Comparative effects of continual lighting and pinealectomy on the eyes, the harderian glands and reproduction in pigmented and albino rats

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1. 1. Exposure of albino Sprague-Dawley and pigmented Long Evans rats to continuous lighting for 65 days resulted in significant regression of the ovaries, the Harderian glands and the pineal glands. Similarly, both strains of rats in constant lighting exhibited an increased incidence or cornified cells in their vaginal smears. None of these responses were affected by pineal removal. 2. 2. Albino rats, but not pigmented rats, also exhibited gross hypotrophy of their eyes and retinas after continual light exposure. Histological examination of the retinas of rats kept in continual light for 65 days revealed that the photoreceptor layer of the albino rats had degenerated and disappeared while only minor changes were seen in the retinas of the pigmented animals. 3. 3. The pineal glands of pigmented rats were found to be only two-thirds the size of those in albino animals but had about the same relative hydroxyindole-O-methyltransferase activity.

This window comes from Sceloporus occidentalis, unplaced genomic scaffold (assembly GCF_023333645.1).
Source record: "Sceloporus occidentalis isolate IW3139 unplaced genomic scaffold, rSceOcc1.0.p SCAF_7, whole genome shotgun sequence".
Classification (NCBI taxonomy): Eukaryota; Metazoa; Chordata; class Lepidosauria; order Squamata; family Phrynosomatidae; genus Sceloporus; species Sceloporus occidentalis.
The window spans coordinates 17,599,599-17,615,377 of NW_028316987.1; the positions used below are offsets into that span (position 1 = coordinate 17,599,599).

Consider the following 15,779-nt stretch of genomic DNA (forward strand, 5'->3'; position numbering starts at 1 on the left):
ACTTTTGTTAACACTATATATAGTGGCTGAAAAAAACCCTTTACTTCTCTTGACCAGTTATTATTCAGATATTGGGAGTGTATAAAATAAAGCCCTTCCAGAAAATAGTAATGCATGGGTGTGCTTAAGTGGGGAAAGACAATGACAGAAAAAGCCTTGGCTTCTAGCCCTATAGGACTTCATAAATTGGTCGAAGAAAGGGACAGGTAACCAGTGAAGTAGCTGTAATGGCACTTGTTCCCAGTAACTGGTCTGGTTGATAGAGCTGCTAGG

Original languageEnglish (US)
Pages (from-to)503-504,IN21,505-509
JournalComparative Biochemistry and Physiology -- Part A: Physiology
Issue number2
Publication statusPublished - Feb 1 1973



  • Harderian glands
  • Rat (Rattus norvegicus)
  • continual light
  • eye
  • hydroxyindole-O-methyltransferase
  • ovary
  • pineal gland
  • pinealectomy
  • reproduction
  • retina
  • uterus
  • vaginal cycle

ASJC Scopus subject areas

  • Physiology

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